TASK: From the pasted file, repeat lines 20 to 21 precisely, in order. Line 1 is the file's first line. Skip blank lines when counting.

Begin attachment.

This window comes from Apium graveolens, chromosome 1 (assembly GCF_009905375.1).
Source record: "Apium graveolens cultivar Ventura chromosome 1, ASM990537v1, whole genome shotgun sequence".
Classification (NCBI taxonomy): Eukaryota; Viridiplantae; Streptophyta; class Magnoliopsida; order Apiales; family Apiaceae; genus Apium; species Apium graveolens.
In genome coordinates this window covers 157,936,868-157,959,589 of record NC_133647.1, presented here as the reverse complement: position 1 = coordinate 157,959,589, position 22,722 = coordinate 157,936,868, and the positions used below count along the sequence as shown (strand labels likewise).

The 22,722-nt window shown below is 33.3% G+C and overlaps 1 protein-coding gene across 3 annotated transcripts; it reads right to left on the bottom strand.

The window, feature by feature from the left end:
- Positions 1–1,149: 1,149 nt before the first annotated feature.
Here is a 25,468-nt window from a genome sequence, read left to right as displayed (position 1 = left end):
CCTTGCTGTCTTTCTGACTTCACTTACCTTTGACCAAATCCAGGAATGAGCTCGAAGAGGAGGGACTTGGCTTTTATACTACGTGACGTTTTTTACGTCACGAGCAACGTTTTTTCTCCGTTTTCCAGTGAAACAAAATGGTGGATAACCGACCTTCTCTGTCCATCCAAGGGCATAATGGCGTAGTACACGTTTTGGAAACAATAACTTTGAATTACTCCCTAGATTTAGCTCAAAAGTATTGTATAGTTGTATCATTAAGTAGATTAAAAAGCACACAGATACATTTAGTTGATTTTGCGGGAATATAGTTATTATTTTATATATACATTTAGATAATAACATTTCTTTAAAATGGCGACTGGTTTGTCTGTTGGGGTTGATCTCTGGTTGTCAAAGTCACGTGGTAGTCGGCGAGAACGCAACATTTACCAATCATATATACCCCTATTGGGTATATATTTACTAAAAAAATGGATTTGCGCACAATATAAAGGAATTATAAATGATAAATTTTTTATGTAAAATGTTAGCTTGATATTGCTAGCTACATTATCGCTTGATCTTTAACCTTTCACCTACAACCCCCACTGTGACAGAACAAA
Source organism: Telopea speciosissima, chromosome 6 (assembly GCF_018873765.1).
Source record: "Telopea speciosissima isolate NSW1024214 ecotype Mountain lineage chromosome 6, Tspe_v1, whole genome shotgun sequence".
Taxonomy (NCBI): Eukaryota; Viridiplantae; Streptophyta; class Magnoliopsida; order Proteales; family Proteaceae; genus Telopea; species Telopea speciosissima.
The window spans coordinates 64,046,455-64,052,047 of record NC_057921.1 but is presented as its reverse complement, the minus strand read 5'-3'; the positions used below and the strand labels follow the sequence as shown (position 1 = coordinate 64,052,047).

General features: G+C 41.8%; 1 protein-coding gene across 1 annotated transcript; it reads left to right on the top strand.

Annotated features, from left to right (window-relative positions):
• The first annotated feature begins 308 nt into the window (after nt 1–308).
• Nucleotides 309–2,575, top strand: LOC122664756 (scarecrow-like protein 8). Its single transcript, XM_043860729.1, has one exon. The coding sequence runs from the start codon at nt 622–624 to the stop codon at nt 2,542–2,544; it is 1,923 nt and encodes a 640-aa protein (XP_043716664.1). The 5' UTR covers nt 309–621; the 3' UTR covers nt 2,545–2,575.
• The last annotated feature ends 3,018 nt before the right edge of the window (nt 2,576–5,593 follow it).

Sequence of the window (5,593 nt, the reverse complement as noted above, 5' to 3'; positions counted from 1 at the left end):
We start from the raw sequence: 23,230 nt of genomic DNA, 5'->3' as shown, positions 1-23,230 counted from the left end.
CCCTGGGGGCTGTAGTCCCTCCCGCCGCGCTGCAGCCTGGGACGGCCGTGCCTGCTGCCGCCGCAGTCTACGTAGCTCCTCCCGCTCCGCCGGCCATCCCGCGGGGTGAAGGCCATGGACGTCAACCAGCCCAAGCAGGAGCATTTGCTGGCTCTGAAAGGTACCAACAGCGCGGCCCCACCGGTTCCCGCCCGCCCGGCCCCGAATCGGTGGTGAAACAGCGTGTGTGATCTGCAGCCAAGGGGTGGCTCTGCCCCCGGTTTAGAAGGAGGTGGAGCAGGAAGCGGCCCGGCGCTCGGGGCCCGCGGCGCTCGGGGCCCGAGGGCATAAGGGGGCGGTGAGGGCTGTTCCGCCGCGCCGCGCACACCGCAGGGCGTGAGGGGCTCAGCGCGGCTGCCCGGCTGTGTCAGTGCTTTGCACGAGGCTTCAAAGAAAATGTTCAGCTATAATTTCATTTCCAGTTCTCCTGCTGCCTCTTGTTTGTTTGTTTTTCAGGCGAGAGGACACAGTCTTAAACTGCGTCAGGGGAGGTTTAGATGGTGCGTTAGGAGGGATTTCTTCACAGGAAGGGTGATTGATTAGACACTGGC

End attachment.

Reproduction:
We start from the raw sequence: 23,230 nt of genomic DNA, 5'->3' as shown, positions 1-23,230 counted from the left end.
CCCTGGGGGCTGTAGTCCCTCCCGCCGCGCTGCAGCCTGGGACGGCCGTGCCTGCTGCCGCCGCAGTCTACGTAGCTCCTCCCGCTCCGCCGGCCATCCCGCGGGGTGAAGGCCATGGACGTCAACCAGCCCAAGCAGGAGCATTTGCTGGCTCTGAAAGGTACCAACAGCGCGGCCCCACCGGTTCCCGCCCGCCCGGCCCCGAATCGGTGGTGAAACAGCGTGTGTGATCTGCAGCCAAGGGGTGGCTCTGCCCCCGGTTTAGAAGGAGGTGGAGCAGGAAGCGGCCCGGCGCTCGGGGCCCGCGGCGCTCGGGGCCCGAGGGCATAAGGGGGCGGTGAGGGCTGTTCCGCCGCGCCGCGCACACCGCAGGGCGTGAGGGGCTCAGCGCGGCTGCCCGGCTGTGTCAGTGCTTTGCACGAGGCTTCAAAGAAAATGTTCAGCTATAATTTCATTTCCAGTTCTCCTGCTGCCTCTTGTTTGTTTGTTTTTCAGGCGAGAGGACACAGTCTTAAACTGCGTCAGGGGAGGTTTAGATGGTGCGTTAGGAGGGATTTCTTCACAGGAAGGGTGATTGATTAGACACTGGC